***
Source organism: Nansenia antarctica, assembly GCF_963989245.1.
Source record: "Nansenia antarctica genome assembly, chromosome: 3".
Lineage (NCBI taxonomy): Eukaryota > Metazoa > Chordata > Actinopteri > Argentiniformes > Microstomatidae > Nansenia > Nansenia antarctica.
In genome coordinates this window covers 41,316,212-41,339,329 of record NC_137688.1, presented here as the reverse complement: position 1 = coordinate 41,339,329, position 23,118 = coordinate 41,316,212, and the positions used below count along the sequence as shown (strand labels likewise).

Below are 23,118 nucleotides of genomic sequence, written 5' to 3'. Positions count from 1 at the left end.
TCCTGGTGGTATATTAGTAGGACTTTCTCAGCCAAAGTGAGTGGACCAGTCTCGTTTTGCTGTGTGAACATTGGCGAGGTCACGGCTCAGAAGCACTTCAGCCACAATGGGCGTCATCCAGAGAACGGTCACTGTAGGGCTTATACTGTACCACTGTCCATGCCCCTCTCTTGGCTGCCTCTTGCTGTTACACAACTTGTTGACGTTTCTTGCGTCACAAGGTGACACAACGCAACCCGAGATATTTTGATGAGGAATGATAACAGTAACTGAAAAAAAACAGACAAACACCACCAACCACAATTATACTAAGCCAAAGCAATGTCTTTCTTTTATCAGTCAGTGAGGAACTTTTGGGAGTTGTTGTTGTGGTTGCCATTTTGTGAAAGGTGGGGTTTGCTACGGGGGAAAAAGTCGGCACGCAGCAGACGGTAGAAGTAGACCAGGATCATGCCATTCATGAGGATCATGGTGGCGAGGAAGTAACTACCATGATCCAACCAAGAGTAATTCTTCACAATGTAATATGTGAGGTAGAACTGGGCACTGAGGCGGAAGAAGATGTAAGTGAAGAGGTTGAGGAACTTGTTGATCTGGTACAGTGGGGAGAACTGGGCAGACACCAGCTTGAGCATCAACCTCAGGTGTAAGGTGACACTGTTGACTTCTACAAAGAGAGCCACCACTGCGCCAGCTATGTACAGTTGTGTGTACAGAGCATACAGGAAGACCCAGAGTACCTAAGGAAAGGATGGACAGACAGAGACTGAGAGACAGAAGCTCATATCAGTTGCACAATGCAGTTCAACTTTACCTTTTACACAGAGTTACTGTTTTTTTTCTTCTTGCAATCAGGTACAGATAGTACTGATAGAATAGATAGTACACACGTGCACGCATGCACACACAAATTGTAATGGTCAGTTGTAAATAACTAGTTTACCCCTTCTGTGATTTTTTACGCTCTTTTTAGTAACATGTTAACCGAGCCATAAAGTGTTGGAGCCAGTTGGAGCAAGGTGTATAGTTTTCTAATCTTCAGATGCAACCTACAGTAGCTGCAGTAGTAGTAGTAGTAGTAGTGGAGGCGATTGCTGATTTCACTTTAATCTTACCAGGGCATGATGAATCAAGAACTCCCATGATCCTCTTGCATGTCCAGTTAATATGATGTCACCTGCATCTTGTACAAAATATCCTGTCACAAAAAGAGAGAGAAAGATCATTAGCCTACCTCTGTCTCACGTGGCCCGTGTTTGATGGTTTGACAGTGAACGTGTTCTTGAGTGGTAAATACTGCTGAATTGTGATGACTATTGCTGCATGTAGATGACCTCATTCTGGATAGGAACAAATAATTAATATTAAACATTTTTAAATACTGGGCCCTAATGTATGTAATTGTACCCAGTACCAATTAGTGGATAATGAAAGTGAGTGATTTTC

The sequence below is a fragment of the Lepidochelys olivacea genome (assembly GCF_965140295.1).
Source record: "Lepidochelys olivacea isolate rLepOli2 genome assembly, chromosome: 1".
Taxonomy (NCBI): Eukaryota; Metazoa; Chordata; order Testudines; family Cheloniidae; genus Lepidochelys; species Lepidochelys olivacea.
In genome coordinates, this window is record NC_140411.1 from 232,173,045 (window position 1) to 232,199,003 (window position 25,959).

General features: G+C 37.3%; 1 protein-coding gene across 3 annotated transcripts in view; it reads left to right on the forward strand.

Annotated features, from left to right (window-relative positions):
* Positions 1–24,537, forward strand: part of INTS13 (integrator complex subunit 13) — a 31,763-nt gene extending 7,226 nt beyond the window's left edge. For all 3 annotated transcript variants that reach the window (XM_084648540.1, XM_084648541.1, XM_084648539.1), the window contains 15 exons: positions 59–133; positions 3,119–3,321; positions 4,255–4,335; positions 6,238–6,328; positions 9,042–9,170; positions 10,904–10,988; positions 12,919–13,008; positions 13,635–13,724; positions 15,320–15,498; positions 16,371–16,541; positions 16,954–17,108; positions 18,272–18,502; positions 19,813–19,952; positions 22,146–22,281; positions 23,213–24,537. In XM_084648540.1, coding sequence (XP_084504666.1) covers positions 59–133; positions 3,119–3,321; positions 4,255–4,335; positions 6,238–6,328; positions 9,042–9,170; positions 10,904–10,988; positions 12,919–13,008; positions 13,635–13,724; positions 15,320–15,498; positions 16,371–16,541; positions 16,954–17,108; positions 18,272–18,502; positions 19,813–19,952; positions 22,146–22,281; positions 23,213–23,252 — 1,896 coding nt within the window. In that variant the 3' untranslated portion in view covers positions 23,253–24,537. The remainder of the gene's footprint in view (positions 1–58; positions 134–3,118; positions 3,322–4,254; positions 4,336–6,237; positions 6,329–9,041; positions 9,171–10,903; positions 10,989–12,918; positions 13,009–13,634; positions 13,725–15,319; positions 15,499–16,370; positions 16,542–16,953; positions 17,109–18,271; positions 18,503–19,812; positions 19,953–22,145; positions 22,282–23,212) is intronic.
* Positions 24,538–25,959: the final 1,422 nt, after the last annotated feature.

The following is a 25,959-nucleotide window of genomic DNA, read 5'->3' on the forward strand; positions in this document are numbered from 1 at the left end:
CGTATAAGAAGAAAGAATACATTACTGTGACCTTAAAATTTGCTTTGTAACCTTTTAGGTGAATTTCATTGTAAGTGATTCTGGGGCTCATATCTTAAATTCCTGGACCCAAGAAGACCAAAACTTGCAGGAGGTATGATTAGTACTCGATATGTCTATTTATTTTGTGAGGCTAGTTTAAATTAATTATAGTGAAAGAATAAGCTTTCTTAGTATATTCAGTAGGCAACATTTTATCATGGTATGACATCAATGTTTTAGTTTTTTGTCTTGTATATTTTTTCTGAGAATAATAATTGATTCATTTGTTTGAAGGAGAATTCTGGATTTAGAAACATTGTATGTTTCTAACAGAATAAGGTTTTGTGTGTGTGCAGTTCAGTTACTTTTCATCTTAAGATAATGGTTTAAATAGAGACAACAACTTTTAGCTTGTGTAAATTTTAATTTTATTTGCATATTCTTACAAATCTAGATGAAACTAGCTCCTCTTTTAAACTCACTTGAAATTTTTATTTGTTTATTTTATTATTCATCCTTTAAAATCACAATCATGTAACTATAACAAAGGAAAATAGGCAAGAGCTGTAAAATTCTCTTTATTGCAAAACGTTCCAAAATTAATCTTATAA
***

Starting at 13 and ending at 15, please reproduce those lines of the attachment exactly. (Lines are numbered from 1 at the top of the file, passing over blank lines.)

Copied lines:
* Positions 1–24,537, forward strand: part of INTS13 (integrator complex subunit 13) — a 31,763-nt gene extending 7,226 nt beyond the window's left edge. For all 3 annotated transcript variants that reach the window (XM_084648540.1, XM_084648541.1, XM_084648539.1), the window contains 15 exons: positions 59–133; positions 3,119–3,321; positions 4,255–4,335; positions 6,238–6,328; positions 9,042–9,170; positions 10,904–10,988; positions 12,919–13,008; positions 13,635–13,724; positions 15,320–15,498; positions 16,371–16,541; positions 16,954–17,108; positions 18,272–18,502; positions 19,813–19,952; positions 22,146–22,281; positions 23,213–24,537. In XM_084648540.1, coding sequence (XP_084504666.1) covers positions 59–133; positions 3,119–3,321; positions 4,255–4,335; positions 6,238–6,328; positions 9,042–9,170; positions 10,904–10,988; positions 12,919–13,008; positions 13,635–13,724; positions 15,320–15,498; positions 16,371–16,541; positions 16,954–17,108; positions 18,272–18,502; positions 19,813–19,952; positions 22,146–22,281; positions 23,213–23,252 — 1,896 coding nt within the window. In that variant the 3' untranslated portion in view covers positions 23,253–24,537. The remainder of the gene's footprint in view (positions 1–58; positions 134–3,118; positions 3,322–4,254; positions 4,336–6,237; positions 6,329–9,041; positions 9,171–10,903; positions 10,989–12,918; positions 13,009–13,634; positions 13,725–15,319; positions 15,499–16,370; positions 16,542–16,953; positions 17,109–18,271; positions 18,503–19,812; positions 19,953–22,145; positions 22,282–23,212) is intronic.
* Positions 24,538–25,959: the final 1,422 nt, after the last annotated feature.

The following is a 25,959-nucleotide window of genomic DNA, read 5'->3' on the forward strand; positions in this document are numbered from 1 at the left end: